Author: Shahidullah Helamand
In 2020, Shamsia Alizada, the daughter of a coal miner from Kabul, received the highest
score out of 170,000 students in the annual national university entrance exam. In a
country full of grim news, news of Alizada’s achievement brought happiness to many.
Alizada’s success came at an important time for the country as the government engaged
in talks with the Taliban on a possible peace deal in Doha. Her success made it into
news programs and spread on social media like wildfire. Government officials, civil
society, journalists, and social media users intensely covered her success, positioning it
as part of the argument for the Taliban that women’s rights and their active participation
matter, and women have to be considered and their rights taken seriously. The Taliban
did not let girls go to school or allow many women to work under their rule from 1996
Education has long been held up as a shining example of Afghanistan’s reconstruction.
Since 2001, after the overthrow of the Taliban, the international community has
invested billions into the education sector in Afghanistan.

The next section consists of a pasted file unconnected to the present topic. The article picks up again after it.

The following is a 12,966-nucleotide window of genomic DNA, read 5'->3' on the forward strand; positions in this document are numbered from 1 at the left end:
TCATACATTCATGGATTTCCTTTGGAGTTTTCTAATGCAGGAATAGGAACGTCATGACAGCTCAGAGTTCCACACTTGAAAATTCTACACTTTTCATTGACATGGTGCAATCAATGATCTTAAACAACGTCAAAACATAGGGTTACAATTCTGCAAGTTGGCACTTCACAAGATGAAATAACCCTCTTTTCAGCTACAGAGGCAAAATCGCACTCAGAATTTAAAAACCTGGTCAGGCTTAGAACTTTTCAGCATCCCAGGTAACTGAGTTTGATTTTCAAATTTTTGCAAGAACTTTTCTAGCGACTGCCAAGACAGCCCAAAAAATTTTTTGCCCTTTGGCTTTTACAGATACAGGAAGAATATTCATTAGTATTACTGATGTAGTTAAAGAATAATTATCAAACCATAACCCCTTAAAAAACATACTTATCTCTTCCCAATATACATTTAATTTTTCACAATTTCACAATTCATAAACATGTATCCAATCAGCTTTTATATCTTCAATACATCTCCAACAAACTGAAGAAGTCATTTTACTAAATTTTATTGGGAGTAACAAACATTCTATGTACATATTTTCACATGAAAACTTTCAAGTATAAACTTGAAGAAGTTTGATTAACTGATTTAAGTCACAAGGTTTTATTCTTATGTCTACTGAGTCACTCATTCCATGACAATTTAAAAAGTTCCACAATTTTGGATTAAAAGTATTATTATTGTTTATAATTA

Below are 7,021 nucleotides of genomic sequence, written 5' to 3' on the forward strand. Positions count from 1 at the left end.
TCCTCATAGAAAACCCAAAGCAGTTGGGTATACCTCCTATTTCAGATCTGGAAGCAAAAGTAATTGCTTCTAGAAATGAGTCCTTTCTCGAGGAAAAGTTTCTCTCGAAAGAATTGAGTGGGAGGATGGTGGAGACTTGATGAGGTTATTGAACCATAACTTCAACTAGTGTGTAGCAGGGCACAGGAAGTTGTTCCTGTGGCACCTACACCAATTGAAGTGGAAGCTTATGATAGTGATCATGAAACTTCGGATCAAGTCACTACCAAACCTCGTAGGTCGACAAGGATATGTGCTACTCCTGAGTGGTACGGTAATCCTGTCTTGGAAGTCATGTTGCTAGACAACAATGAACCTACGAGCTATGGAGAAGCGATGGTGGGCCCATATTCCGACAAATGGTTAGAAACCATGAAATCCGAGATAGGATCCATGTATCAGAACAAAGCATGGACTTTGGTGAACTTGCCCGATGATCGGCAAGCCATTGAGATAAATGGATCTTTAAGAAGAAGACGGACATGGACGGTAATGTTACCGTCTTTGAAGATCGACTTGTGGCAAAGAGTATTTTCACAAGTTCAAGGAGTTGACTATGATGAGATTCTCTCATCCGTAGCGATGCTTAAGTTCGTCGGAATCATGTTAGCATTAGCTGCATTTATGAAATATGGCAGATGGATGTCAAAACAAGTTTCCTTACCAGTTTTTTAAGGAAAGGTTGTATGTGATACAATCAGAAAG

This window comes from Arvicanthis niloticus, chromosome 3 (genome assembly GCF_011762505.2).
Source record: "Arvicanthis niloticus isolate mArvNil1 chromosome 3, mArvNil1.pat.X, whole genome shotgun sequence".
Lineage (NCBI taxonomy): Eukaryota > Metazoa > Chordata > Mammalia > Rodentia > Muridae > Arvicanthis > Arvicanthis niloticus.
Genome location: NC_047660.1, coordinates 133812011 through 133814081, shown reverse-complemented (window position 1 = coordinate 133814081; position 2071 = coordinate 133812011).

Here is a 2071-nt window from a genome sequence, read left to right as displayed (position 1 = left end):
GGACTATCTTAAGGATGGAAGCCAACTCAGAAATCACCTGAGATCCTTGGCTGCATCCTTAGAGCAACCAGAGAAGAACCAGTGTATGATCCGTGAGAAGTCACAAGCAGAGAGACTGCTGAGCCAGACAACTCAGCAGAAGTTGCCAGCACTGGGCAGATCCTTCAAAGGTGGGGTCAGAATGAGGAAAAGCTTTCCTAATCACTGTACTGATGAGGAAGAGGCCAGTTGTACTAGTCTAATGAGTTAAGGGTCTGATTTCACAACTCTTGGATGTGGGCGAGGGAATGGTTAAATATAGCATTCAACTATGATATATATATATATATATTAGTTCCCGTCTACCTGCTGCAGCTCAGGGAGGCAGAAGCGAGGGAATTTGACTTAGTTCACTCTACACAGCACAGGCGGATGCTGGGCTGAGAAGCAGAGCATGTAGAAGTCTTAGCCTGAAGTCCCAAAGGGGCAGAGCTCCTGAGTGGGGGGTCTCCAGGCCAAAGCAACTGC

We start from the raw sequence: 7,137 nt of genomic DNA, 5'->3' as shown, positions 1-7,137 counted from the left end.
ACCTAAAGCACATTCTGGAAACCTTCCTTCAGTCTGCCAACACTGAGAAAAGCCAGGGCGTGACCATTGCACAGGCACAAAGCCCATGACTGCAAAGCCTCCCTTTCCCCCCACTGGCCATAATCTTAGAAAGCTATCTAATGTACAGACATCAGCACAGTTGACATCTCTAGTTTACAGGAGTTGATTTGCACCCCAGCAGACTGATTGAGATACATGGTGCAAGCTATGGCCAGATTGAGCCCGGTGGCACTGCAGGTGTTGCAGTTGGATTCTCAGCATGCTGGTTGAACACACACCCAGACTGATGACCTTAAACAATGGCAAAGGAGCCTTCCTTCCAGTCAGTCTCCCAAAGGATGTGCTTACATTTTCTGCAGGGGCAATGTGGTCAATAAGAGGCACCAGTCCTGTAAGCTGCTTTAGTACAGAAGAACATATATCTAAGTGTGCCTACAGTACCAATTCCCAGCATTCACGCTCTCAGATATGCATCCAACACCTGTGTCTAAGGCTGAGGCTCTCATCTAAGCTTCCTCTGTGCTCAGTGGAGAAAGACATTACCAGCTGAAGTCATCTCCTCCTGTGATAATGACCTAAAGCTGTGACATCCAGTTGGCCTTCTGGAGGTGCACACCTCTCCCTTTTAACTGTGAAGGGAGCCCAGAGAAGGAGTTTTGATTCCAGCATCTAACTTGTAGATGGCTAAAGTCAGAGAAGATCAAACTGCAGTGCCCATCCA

Over the last two decades, Afghan women had great opportunities to improve their lives
in many areas, including education. By 2018, girls made up almost 38 percent- 3.8
million – of students in the country; by comparison only 5,000 Afghan girls were
enrolled in schools in 2001. Not only has the enrollment of girls in school increased
over the last two decades, but the presence of women in higher education has also risen.
Datasets from Afghanistan’s national entrance exam, called Kankor, show that the
number of female participants in the Kankor examinations has gradually increased in
the last 20 years. The statistics from the Kankor datasets also illustrate the persistent
wide gender disparity in higher education. But a steady rise in female participation in
the exam seemed promising.
According to statistics from the Ministry of Higher Education (MoHE), the gender
disparity in higher education enrollment decreased over time in favor of female students
entering Afghan universities. For example, there were only 1,000 female participants
in the Kankor exam in 2003, while this number jumped to an all-time high – 78,000 – in 2013.
As figure shows, however, the number of male participants in the Kankor exam has
always exceeded that of female participants on the national level. But this is not true in
some provinces in Afghanistan. For instance, Herat witnessed a reversal, with the
number of female participants in the exam coming to exceed that of male participants.
This change of participation in a highly traditional society where abundant hindrances
exist for female education is phenomenal.